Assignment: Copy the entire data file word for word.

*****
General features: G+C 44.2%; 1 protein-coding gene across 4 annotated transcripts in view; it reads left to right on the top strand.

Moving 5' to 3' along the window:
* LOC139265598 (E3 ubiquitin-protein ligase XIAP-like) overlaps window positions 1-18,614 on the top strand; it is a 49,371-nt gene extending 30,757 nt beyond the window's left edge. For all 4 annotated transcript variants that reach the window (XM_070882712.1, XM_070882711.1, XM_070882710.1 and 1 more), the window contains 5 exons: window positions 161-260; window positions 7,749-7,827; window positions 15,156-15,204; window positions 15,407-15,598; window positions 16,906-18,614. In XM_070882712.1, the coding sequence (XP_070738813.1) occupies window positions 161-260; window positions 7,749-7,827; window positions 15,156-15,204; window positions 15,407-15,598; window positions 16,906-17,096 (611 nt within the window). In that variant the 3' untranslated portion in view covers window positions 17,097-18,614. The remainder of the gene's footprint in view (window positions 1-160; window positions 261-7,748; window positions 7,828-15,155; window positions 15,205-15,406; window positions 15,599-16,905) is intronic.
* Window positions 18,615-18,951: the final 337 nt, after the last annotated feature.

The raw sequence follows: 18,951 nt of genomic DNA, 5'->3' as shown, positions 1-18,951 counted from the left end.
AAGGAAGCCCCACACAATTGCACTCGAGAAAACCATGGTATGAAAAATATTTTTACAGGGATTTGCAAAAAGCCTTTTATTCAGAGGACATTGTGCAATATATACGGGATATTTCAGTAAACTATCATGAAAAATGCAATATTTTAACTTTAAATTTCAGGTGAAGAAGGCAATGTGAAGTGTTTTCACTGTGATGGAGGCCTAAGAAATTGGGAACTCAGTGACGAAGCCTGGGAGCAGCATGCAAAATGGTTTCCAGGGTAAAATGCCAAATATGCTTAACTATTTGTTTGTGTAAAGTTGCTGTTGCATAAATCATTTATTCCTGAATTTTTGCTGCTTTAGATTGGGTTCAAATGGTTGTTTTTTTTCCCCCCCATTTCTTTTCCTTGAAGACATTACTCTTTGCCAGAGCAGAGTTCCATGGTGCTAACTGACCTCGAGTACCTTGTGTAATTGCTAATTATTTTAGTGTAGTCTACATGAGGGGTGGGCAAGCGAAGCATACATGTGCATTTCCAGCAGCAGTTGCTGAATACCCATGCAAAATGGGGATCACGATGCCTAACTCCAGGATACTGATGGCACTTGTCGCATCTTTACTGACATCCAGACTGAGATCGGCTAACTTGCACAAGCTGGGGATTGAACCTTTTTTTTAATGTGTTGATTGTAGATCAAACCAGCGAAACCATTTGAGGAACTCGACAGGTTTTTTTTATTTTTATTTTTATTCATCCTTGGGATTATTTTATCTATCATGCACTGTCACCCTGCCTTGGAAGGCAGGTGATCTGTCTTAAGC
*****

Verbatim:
General features: G+C 44.2%; 1 protein-coding gene across 4 annotated transcripts in view; it reads left to right on the top strand.

Moving 5' to 3' along the window:
* LOC139265598 (E3 ubiquitin-protein ligase XIAP-like) overlaps window positions 1-18,614 on the top strand; it is a 49,371-nt gene extending 30,757 nt beyond the window's left edge. For all 4 annotated transcript variants that reach the window (XM_070882712.1, XM_070882711.1, XM_070882710.1 and 1 more), the window contains 5 exons: window positions 161-260; window positions 7,749-7,827; window positions 15,156-15,204; window positions 15,407-15,598; window positions 16,906-18,614. In XM_070882712.1, the coding sequence (XP_070738813.1) occupies window positions 161-260; window positions 7,749-7,827; window positions 15,156-15,204; window positions 15,407-15,598; window positions 16,906-17,096 (611 nt within the window). In that variant the 3' untranslated portion in view covers window positions 17,097-18,614. The remainder of the gene's footprint in view (window positions 1-160; window positions 261-7,748; window positions 7,828-15,155; window positions 15,205-15,406; window positions 15,599-16,905) is intronic.
* Window positions 18,615-18,951: the final 337 nt, after the last annotated feature.

The raw sequence follows: 18,951 nt of genomic DNA, 5'->3' as shown, positions 1-18,951 counted from the left end.
AAGGAAGCCCCACACAATTGCACTCGAGAAAACCATGGTATGAAAAATATTTTTACAGGGATTTGCAAAAAGCCTTTTATTCAGAGGACATTGTGCAATATATACGGGATATTTCAGTAAACTATCATGAAAAATGCAATATTTTAACTTTAAATTTCAGGTGAAGAAGGCAATGTGAAGTGTTTTCACTGTGATGGAGGCCTAAGAAATTGGGAACTCAGTGACGAAGCCTGGGAGCAGCATGCAAAATGGTTTCCAGGGTAAAATGCCAAATATGCTTAACTATTTGTTTGTGTAAAGTTGCTGTTGCATAAATCATTTATTCCTGAATTTTTGCTGCTTTAGATTGGGTTCAAATGGTTGTTTTTTTTCCCCCCCATTTCTTTTCCTTGAAGACATTACTCTTTGCCAGAGCAGAGTTCCATGGTGCTAACTGACCTCGAGTACCTTGTGTAATTGCTAATTATTTTAGTGTAGTCTACATGAGGGGTGGGCAAGCGAAGCATACATGTGCATTTCCAGCAGCAGTTGCTGAATACCCATGCAAAATGGGGATCACGATGCCTAACTCCAGGATACTGATGGCACTTGTCGCATCTTTACTGACATCCAGACTGAGATCGGCTAACTTGCACAAGCTGGGGATTGAACCTTTTTTTTAATGTGTTGATTGTAGATCAAACCAGCGAAACCATTTGAGGAACTCGACAGGTTTTTTTTATTTTTATTTTTATTCATCCTTGGGATTATTTTATCTATCATGCACTGTCACCCTGCCTTGGAAGGCAGGTGATCTGTCTTAAGC